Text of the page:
It bears emphasizing once more that the Taliban didn’t arrive in power out of nowhere, but as a result of a deal with the US, and as such Washington bears responsibility for fulfilling that agreement by guaranteeing that the Afghan state does not collapse. By the same token, now that the Taliban act as the de-facto representatives of the Afghan people on the world stage, they must recognize that if they do not fulfil their own commitments to reform they will lose any chance for the support and recognition from the international community, and to an even greater extent from the countries of the immediate region, which they so sorely need to legitimize their government. For just this reason one can only hope that common sense will prevail among the Taliban and they will focus their efforts on creating a future political structure which will be inclusive, responsible, and accountable and, above all, which will serve the Afghan people. They ought not to forget that this is the 21st century.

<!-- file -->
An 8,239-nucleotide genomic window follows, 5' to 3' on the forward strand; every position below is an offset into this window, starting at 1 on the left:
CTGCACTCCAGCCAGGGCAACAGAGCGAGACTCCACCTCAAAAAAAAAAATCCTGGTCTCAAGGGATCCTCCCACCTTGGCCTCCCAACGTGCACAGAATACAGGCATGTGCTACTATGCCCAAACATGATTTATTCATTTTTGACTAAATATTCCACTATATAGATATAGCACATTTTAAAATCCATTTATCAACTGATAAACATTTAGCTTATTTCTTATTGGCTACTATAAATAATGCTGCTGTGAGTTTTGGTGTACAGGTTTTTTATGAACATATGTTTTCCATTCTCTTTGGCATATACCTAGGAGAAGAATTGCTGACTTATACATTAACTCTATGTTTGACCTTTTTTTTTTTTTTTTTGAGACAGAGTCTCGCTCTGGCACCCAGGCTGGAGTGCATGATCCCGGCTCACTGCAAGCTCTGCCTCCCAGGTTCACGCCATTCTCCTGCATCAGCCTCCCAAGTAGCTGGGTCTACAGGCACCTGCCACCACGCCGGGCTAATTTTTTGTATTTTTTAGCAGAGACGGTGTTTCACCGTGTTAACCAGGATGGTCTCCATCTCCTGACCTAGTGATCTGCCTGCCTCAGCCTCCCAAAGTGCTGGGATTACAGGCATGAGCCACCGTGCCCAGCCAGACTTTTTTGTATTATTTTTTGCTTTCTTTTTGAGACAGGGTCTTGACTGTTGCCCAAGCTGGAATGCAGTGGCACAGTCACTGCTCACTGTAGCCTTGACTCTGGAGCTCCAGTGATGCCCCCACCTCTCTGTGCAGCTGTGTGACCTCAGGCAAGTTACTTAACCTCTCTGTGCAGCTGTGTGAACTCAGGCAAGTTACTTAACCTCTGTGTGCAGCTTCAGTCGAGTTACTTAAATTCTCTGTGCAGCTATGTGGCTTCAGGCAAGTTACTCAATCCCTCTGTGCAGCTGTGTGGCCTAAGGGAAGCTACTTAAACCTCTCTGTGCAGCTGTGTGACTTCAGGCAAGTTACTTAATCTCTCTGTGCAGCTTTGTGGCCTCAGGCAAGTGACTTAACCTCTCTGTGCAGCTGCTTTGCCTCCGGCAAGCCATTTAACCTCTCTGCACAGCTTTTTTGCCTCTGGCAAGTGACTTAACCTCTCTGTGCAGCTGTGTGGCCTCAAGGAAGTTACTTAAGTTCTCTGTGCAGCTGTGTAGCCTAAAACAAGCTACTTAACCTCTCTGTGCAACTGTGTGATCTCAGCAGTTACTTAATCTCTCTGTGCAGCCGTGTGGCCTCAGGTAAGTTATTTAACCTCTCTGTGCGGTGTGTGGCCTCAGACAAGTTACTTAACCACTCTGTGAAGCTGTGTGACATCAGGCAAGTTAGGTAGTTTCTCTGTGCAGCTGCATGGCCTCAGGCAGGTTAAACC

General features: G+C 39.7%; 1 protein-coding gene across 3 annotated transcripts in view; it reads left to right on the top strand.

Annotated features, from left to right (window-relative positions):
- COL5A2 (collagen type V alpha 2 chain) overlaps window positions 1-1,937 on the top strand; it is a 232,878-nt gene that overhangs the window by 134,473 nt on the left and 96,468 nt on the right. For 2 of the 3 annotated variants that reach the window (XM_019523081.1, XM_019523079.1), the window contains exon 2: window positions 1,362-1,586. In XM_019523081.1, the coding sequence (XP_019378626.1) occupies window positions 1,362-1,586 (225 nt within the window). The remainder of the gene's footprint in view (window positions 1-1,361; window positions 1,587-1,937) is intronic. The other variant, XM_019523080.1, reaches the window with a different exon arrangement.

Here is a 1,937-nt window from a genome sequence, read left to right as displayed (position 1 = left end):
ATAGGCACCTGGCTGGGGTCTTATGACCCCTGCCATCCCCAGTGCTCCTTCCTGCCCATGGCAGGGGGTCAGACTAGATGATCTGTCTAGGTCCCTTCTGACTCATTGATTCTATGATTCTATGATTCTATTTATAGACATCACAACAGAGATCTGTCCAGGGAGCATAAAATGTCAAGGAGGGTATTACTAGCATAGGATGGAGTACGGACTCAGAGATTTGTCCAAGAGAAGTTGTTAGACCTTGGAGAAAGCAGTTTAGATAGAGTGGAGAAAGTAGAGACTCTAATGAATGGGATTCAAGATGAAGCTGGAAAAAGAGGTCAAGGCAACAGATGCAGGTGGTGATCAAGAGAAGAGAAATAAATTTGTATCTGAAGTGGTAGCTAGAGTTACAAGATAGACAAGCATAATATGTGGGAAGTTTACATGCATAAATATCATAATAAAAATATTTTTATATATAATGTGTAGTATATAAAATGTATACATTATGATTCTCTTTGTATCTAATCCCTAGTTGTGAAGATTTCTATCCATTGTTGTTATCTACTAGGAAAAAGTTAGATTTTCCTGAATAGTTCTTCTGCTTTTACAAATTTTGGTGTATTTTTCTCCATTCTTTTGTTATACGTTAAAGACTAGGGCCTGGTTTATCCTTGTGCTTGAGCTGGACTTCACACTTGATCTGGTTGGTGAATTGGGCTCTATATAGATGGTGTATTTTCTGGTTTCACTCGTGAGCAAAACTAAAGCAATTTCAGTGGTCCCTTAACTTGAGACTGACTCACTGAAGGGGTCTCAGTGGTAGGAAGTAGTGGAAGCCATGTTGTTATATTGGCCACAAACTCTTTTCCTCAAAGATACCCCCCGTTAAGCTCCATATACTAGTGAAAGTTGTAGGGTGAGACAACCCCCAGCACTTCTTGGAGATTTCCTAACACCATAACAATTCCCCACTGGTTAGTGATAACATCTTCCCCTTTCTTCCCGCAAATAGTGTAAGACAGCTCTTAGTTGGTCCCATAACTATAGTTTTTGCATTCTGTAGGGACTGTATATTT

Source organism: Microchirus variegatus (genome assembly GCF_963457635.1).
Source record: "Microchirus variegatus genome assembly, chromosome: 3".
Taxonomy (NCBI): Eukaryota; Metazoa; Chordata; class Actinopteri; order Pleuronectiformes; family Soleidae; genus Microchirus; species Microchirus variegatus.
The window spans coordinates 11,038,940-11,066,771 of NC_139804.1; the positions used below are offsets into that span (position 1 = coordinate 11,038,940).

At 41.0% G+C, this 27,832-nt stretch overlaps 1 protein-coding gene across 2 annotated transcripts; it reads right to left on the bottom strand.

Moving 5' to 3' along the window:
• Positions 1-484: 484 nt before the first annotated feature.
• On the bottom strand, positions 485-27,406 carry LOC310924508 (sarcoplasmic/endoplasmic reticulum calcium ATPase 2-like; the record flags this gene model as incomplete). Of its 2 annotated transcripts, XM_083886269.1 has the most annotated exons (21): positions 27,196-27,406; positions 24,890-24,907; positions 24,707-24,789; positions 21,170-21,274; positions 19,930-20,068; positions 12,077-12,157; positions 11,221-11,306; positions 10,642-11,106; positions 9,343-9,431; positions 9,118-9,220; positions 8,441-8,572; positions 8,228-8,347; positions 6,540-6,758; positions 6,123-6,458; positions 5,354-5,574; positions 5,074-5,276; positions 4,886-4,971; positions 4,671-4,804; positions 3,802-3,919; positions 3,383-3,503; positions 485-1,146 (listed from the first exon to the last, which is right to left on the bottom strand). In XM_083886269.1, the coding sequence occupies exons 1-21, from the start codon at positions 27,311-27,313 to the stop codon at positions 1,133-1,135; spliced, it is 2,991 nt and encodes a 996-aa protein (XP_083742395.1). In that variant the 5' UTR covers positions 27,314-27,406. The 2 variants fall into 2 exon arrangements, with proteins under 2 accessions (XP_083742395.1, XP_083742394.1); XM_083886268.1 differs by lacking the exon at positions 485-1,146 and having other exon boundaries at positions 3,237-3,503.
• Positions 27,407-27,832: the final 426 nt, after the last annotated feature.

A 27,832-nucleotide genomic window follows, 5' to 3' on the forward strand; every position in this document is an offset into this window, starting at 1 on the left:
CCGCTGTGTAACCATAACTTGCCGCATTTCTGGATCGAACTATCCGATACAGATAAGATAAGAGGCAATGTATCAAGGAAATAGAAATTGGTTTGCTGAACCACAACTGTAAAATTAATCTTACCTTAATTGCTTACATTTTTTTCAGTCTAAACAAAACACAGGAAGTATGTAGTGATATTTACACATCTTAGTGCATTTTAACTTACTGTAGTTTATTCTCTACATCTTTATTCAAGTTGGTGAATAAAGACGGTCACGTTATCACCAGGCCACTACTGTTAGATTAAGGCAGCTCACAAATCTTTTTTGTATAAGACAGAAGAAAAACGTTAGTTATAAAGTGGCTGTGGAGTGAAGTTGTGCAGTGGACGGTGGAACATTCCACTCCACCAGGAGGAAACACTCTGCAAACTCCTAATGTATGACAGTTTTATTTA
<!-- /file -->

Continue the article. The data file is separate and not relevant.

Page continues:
Viktor Mikhin, corresponding member of RANS, exclusively for the online magazine “New Eastern Outlook”.